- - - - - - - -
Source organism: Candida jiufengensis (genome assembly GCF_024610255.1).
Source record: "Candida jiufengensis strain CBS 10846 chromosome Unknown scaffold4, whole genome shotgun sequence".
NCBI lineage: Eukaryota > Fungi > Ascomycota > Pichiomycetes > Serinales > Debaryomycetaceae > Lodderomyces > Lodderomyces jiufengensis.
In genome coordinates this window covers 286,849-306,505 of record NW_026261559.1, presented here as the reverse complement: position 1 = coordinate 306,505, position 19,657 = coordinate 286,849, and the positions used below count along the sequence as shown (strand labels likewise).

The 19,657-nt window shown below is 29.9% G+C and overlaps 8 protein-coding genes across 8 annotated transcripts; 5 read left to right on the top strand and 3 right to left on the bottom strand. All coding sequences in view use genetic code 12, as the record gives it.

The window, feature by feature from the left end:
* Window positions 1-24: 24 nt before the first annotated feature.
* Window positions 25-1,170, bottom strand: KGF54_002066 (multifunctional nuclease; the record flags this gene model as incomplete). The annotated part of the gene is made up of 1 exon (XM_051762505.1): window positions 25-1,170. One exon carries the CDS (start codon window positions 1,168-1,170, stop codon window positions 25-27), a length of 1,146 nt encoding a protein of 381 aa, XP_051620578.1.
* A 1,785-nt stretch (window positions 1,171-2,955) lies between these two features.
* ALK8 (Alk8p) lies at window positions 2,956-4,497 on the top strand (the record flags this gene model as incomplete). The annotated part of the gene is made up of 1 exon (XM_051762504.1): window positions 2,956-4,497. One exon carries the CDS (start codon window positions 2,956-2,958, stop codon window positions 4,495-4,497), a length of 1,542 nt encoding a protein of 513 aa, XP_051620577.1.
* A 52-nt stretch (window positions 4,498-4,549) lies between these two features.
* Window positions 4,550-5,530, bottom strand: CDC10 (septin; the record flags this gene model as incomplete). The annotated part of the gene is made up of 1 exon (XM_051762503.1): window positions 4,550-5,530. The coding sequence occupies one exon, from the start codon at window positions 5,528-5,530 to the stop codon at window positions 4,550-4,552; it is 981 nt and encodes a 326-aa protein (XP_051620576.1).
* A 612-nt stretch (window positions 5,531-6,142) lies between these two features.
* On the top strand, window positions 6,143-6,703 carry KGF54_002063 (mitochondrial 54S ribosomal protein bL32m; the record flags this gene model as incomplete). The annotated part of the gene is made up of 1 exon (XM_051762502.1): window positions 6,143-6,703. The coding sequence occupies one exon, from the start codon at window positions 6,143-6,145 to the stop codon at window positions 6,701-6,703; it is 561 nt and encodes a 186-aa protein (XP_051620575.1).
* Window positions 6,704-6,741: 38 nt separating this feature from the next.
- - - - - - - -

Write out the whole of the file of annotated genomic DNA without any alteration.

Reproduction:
Source organism: Candida jiufengensis (genome assembly GCF_024610255.1).
Source record: "Candida jiufengensis strain CBS 10846 chromosome Unknown scaffold4, whole genome shotgun sequence".
NCBI lineage: Eukaryota > Fungi > Ascomycota > Pichiomycetes > Serinales > Debaryomycetaceae > Lodderomyces > Lodderomyces jiufengensis.
In genome coordinates this window covers 286,849-306,505 of record NW_026261559.1, presented here as the reverse complement: position 1 = coordinate 306,505, position 19,657 = coordinate 286,849, and the positions used below count along the sequence as shown (strand labels likewise).

The 19,657-nt window shown below is 29.9% G+C and overlaps 8 protein-coding genes across 8 annotated transcripts; 5 read left to right on the top strand and 3 right to left on the bottom strand. All coding sequences in view use genetic code 12, as the record gives it.

The window, feature by feature from the left end:
* Window positions 1-24: 24 nt before the first annotated feature.
* Window positions 25-1,170, bottom strand: KGF54_002066 (multifunctional nuclease; the record flags this gene model as incomplete). The annotated part of the gene is made up of 1 exon (XM_051762505.1): window positions 25-1,170. One exon carries the CDS (start codon window positions 1,168-1,170, stop codon window positions 25-27), a length of 1,146 nt encoding a protein of 381 aa, XP_051620578.1.
* A 1,785-nt stretch (window positions 1,171-2,955) lies between these two features.
* ALK8 (Alk8p) lies at window positions 2,956-4,497 on the top strand (the record flags this gene model as incomplete). The annotated part of the gene is made up of 1 exon (XM_051762504.1): window positions 2,956-4,497. One exon carries the CDS (start codon window positions 2,956-2,958, stop codon window positions 4,495-4,497), a length of 1,542 nt encoding a protein of 513 aa, XP_051620577.1.
* A 52-nt stretch (window positions 4,498-4,549) lies between these two features.
* Window positions 4,550-5,530, bottom strand: CDC10 (septin; the record flags this gene model as incomplete). The annotated part of the gene is made up of 1 exon (XM_051762503.1): window positions 4,550-5,530. The coding sequence occupies one exon, from the start codon at window positions 5,528-5,530 to the stop codon at window positions 4,550-4,552; it is 981 nt and encodes a 326-aa protein (XP_051620576.1).
* A 612-nt stretch (window positions 5,531-6,142) lies between these two features.
* On the top strand, window positions 6,143-6,703 carry KGF54_002063 (mitochondrial 54S ribosomal protein bL32m; the record flags this gene model as incomplete). The annotated part of the gene is made up of 1 exon (XM_051762502.1): window positions 6,143-6,703. The coding sequence occupies one exon, from the start codon at window positions 6,143-6,145 to the stop codon at window positions 6,701-6,703; it is 561 nt and encodes a 186-aa protein (XP_051620575.1).
* Window positions 6,704-6,741: 38 nt separating this feature from the next.